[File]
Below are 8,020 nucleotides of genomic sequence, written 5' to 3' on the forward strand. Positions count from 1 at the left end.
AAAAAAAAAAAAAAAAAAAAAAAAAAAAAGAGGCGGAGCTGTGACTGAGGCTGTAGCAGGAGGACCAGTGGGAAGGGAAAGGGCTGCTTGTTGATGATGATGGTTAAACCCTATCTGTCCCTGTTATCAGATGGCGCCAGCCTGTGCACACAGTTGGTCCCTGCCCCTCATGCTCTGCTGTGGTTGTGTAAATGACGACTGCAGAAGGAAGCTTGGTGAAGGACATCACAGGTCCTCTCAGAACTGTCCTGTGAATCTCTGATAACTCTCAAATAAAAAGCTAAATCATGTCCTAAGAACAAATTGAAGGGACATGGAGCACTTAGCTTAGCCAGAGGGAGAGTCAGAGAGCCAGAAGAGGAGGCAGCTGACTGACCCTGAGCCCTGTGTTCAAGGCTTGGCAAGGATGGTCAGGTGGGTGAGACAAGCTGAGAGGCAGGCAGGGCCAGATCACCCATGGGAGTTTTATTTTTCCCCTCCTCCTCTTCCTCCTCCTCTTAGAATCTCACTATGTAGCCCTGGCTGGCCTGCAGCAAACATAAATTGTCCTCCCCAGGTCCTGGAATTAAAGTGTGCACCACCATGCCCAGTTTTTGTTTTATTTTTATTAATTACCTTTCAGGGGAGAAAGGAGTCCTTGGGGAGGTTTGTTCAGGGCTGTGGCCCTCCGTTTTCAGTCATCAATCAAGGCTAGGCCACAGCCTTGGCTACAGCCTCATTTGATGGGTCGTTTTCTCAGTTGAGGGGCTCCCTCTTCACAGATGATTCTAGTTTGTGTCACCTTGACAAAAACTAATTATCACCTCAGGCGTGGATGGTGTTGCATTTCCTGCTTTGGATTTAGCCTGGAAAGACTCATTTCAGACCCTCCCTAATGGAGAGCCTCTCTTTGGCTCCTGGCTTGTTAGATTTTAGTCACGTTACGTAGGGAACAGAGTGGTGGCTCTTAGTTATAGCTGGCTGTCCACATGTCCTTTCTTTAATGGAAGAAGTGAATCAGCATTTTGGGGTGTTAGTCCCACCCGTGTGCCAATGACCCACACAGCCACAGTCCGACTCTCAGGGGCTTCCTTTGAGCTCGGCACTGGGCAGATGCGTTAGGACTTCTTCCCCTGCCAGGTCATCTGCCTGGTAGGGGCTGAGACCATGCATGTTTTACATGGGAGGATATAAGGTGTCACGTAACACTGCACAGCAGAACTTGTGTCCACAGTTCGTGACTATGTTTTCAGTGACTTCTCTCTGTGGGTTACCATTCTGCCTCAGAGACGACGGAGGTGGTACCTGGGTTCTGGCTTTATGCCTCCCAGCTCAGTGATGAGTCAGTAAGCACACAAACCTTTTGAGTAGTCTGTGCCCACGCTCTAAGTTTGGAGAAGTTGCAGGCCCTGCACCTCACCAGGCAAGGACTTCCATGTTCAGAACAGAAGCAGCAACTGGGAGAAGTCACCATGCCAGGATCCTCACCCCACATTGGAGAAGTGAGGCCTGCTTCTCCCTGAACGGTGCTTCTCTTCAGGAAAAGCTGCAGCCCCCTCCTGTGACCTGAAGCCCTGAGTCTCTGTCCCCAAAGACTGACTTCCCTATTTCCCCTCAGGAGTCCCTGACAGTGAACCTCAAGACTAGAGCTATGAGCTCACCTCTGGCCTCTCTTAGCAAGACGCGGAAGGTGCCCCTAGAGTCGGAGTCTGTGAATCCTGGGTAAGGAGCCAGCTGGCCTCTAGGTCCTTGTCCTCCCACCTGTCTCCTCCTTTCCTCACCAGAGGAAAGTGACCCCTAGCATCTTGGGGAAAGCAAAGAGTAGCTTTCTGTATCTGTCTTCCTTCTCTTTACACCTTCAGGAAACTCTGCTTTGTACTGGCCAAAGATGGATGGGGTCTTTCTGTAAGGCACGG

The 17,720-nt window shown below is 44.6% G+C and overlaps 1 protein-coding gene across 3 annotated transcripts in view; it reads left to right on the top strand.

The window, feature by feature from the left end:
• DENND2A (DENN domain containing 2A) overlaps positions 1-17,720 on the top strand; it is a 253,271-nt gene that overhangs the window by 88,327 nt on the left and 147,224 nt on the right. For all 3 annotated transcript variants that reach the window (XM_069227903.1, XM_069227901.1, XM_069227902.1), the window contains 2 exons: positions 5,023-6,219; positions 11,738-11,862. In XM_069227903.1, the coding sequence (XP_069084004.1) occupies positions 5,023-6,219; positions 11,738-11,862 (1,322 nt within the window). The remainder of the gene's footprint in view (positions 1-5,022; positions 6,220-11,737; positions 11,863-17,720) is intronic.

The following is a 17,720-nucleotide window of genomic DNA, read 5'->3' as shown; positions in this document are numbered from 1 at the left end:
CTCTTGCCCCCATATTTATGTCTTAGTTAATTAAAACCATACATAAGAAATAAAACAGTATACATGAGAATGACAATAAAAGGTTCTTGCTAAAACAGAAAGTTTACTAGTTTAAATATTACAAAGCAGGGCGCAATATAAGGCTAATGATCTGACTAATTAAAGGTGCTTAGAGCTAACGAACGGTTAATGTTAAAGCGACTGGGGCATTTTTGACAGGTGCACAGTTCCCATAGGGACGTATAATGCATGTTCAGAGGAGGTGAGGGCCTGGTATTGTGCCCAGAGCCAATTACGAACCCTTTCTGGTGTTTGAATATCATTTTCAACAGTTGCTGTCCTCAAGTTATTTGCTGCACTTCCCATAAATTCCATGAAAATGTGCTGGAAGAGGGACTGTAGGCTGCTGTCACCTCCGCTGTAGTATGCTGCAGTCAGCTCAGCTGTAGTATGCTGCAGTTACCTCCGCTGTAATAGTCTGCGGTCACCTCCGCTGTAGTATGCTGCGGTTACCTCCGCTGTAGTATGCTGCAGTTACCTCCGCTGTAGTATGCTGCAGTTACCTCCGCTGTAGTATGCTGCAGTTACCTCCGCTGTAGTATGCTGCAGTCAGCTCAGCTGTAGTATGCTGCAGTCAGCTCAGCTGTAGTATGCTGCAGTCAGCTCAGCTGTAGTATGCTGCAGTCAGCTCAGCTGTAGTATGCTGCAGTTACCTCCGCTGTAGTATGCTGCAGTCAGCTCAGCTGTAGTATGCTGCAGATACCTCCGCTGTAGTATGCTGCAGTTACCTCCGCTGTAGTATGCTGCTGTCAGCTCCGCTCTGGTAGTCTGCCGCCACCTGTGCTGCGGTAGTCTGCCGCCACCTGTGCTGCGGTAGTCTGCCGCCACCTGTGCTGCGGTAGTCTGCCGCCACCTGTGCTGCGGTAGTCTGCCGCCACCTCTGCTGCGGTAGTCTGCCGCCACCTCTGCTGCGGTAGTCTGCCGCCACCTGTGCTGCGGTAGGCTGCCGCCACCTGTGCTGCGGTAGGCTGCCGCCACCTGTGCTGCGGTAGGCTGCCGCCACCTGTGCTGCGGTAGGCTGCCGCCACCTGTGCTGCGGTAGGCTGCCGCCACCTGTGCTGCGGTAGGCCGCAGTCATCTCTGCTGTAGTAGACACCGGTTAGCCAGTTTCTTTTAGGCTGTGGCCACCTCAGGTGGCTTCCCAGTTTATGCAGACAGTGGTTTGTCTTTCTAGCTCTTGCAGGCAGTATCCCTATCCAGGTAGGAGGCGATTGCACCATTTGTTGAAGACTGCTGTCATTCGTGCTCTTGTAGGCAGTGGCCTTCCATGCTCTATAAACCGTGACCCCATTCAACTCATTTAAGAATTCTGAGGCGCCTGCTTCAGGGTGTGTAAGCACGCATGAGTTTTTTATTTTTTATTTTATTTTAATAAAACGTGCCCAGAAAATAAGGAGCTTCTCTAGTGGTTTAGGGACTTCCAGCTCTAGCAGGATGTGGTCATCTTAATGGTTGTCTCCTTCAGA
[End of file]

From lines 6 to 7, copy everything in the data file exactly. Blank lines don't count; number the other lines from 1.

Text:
The following is a 17,720-nucleotide window of genomic DNA, read 5'->3' as shown; positions in this document are numbered from 1 at the left end:
CTCTTGCCCCCATATTTATGTCTTAGTTAATTAAAACCATACATAAGAAATAAAACAGTATACATGAGAATGACAATAAAAGGTTCTTGCTAAAACAGAAAGTTTACTAGTTTAAATATTACAAAGCAGGGCGCAATATAAGGCTAATGATCTGACTAATTAAAGGTGCTTAGAGCTAACGAACGGTTAATGTTAAAGCGACTGGGGCATTTTTGACAGGTGCACAGTTCCCATAGGGACGTATAATGCATGTTCAGAGGAGGTGAGGGCCTGGTATTGTGCCCAGAGCCAATTACGAACCCTTTCTGGTGTTTGAATATCATTTTCAACAGTTGCTGTCCTCAAGTTATTTGCTGCACTTCCCATAAATTCCATGAAAATGTGCTGGAAGAGGGACTGTAGGCTGCTGTCACCTCCGCTGTAGTATGCTGCAGTCAGCTCAGCTGTAGTATGCTGCAGTTACCTCCGCTGTAATAGTCTGCGGTCACCTCCGCTGTAGTATGCTGCGGTTACCTCCGCTGTAGTATGCTGCAGTTACCTCCGCTGTAGTATGCTGCAGTTACCTCCGCTGTAGTATGCTGCAGTTACCTCCGCTGTAGTATGCTGCAGTCAGCTCAGCTGTAGTATGCTGCAGTCAGCTCAGCTGTAGTATGCTGCAGTCAGCTCAGCTGTAGTATGCTGCAGTCAGCTCAGCTGTAGTATGCTGCAGTTACCTCCGCTGTAGTATGCTGCAGTCAGCTCAGCTGTAGTATGCTGCAGATACCTCCGCTGTAGTATGCTGCAGTTACCTCCGCTGTAGTATGCTGCTGTCAGCTCCGCTCTGGTAGTCTGCCGCCACCTGTGCTGCGGTAGTCTGCCGCCACCTGTGCTGCGGTAGTCTGCCGCCACCTGTGCTGCGGTAGTCTGCCGCCACCTGTGCTGCGGTAGTCTGCCGCCACCTCTGCTGCGGTAGTCTGCCGCCACCTCTGCTGCGGTAGTCTGCCGCCACCTGTGCTGCGGTAGGCTGCCGCCACCTGTGCTGCGGTAGGCTGCCGCCACCTGTGCTGCGGTAGGCTGCCGCCACCTGTGCTGCGGTAGGCTGCCGCCACCTGTGCTGCGGTAGGCTGCCGCCACCTGTGCTGCGGTAGGCCGCAGTCATCTCTGCTGTAGTAGACACCGGTTAGCCAGTTTCTTTTAGGCTGTGGCCACCTCAGGTGGCTTCCCAGTTTATGCAGACAGTGGTTTGTCTTTCTAGCTCTTGCAGGCAGTATCCCTATCCAGGTAGGAGGCGATTGCACCATTTGTTGAAGACTGCTGTCATTCGTGCTCTTGTAGGCAGTGGCCTTCCATGCTCTATAAACCGTGACCCCATTCAACTCATTTAAGAATTCTGAGGCGCCTGCTTCAGGGTGTGTAAGCACGCATGAGTTTTTTATTTTTTATTTTATTTTAATAAAACGTGCCCAGAAAATAAGGAGCTTCTCTAGTGGTTTAGGGACTTCCAGCTCTAGCAGGATGTGGTCATCTTAATGGTTGTCTCCTTCAGA